I met Jenni Blackmore in late summer 2015 at the Musquodoboit Farmer’s Market in Musquodoboit Harbour, NS. She had a vendor’s table next to mine. I was selling my homemade goat milk soap and my novels, and she was selling, amongst other things, copies of her book, Permaculture – for the rest of us – Abundant Living on Less Than an Acre.
As a long-time gardener who began learning about building a food forest and permaculture only a few years ago, Blackmore’s book intrigued me.
The reasons I bought the book after talking with Blackmore were:
- I wanted to learn more about permaculture in general.
- I wanted to learn what Blackmore experienced from growing food in similar weather conditions and climate zone as I grew in.
- Although a long-time gardener, I wanted to see if she had general garden knowledge to share that I had yet to learn.
- Speaking with the author provided an insight not available when buying the book online or in a store, and I got the sense that Blackmore not only had a passion for gardening, she knew what she was talking about. She not only wrote the book, I believed she had valuable hands-on experiences to share.
- I wanted to support a local author.
I’ve been gardening since I was a child, playing beside my mother, watching her plant potatoes, beets and carrots, and listening to her explain the different methods of planting each vegetable. She learned her gardening skills from her parents in the 1920s in a small community on the shoreline of Newfoundland where if your crops failed, you went hungry.
In my mid-20s, I began working at a large garden centre. By this time, I had grown many things. My knowledge continued to increase as I listened to the experts (though not all advice was good advice for the organic gardener), read magazines and bought books to increase the size of my library.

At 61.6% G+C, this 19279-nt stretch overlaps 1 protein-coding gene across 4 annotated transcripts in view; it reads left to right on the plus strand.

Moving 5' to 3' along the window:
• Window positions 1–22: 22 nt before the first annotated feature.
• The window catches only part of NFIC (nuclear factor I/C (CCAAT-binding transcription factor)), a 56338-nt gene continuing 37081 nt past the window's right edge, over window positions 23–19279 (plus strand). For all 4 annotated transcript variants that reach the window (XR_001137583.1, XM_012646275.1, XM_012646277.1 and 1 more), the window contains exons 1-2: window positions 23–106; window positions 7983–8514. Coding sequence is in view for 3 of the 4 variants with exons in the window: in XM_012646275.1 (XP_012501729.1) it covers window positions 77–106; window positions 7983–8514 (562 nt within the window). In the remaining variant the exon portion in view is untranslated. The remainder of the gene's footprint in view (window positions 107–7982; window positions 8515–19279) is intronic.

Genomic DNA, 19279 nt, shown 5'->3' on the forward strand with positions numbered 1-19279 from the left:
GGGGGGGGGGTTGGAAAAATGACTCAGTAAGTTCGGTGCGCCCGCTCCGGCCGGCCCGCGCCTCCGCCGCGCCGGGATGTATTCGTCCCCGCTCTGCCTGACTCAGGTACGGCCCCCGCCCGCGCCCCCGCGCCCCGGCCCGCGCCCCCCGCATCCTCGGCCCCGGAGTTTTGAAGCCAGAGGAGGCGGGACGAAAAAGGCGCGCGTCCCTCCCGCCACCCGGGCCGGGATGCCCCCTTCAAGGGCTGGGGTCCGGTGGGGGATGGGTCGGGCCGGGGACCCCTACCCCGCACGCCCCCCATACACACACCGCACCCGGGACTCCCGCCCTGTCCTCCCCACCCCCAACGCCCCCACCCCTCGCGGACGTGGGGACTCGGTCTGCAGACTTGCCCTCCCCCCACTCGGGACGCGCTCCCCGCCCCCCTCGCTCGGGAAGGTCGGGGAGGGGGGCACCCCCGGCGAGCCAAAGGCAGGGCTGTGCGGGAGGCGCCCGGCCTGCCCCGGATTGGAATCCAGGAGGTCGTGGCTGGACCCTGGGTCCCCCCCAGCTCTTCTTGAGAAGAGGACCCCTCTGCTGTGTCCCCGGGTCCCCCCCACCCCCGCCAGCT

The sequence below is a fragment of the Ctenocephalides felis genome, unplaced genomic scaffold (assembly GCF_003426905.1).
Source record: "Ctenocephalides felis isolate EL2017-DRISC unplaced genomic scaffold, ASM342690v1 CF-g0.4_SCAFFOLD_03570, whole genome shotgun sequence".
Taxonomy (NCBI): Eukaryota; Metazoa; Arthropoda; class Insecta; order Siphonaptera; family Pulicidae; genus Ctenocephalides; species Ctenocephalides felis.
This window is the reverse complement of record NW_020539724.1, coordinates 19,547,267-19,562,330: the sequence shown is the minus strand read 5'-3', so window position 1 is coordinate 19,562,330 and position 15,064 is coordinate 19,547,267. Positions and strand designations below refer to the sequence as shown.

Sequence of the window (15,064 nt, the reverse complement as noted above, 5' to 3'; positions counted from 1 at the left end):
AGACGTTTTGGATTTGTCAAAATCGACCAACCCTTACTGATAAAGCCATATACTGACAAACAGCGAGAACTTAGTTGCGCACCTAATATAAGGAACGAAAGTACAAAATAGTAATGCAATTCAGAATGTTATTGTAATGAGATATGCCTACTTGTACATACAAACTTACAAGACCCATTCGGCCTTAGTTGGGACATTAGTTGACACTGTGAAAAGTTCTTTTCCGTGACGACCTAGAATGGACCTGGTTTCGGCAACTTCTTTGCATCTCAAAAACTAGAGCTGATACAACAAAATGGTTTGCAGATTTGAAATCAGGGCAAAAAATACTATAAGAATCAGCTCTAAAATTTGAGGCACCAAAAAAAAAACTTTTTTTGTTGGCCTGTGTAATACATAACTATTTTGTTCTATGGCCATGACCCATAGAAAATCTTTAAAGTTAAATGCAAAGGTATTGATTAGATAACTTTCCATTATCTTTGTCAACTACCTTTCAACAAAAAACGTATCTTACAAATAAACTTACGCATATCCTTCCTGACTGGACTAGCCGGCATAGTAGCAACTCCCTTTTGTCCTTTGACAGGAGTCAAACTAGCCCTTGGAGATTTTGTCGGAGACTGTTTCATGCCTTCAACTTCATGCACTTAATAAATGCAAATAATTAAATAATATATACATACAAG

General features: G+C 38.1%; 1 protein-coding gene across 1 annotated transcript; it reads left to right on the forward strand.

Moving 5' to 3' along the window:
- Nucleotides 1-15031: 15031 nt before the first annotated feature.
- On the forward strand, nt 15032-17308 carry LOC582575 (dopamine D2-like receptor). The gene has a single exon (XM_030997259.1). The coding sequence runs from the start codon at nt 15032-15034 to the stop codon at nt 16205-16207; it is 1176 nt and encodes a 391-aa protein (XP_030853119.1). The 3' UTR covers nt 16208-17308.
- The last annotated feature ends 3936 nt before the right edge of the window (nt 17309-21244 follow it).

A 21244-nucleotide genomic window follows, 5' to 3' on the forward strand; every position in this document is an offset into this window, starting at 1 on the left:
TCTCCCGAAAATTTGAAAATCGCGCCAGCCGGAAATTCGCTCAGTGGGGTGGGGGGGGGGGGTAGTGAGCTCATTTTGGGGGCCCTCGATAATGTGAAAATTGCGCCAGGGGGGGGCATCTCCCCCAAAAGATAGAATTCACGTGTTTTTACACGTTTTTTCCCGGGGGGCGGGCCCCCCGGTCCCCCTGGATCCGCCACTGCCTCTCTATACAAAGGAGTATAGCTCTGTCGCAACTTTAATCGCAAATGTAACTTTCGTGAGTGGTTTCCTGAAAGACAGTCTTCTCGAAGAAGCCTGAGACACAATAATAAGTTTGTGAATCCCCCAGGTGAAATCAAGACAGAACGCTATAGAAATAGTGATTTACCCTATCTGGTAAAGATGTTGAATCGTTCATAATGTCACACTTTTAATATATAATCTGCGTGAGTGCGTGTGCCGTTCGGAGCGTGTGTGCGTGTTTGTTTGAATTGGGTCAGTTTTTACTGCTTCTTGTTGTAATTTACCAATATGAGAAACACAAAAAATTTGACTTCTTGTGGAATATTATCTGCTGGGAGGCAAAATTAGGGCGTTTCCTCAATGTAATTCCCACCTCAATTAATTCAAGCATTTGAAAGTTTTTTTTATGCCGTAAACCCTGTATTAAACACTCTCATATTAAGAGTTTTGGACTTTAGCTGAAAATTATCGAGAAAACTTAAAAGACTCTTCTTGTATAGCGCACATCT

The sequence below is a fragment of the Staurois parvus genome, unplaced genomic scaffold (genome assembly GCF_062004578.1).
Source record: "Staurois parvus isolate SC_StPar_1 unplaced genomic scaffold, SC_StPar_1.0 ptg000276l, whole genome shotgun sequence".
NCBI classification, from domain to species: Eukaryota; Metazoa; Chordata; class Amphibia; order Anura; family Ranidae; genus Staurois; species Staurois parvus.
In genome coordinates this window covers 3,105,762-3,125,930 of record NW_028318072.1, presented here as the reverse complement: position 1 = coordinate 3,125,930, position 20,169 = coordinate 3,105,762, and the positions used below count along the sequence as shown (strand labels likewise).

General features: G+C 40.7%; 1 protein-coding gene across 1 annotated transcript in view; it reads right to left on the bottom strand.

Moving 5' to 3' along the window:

Many years later, I have a large collection of printed material to keep me busy reading through long winter nights. Unfortunately, not all of it is garden friendly. Some of the material discusses herbicides, pesticides and other nasty things to introduce into the growing environment. The preferred method of gardening in some of these books is not what I practise now. I prefer to walk with nature, not stomp over it and conquer it.
I’ve passed on many books over the years. Some contain information I already know. Others contain gardening methods I no longer wish to use. But now and again, I find a book like Blackmore’s that fills a void on my library shelf, one that promises I will find something new and useful between its covers. I was not disappointed.
Blackmore opens the book by writing, “Permaculture is my passion and, as with all passions, it dominates my lifestyle here on this small island just east of Halifax, Nova Scotia.” She continued by voicing a concern many Canadians share, including me: “With the possibility of a food crisis looming in the near future, I believe it is essential to produce as much of our own food as possible.”
Even if there is never a food crisis, the price of real food is rising drastically while processed food is set at a lower cost. Besides price, there are other issues with real food sold at the grocery stores. Here are just a few:
- The food may have been grown where herbicides and pesticides were sprayed.
- The food may be the product of GMO seeds.
- The food may have been picked before ripened and instead ripened during transport, which means it will lack taste. Food ripened on the vine has the best taste of all.
- The food may have travelled thousands of miles to get here. This is fine for things we can’t grow locally, such as bananas and oranges, but it is beyond reason why anyone would buy an apple, potato or blueberry grown outside the Maritimes.
- The food may be old by the time it reaches store shelves. The nutritional value of plant food deteriorates rapidly once harvested. The shorter span of time between picking and consuming, the more vitamins and minerals, which means picking from your garden and eating within the hour is better than buying food that may have been picked last week.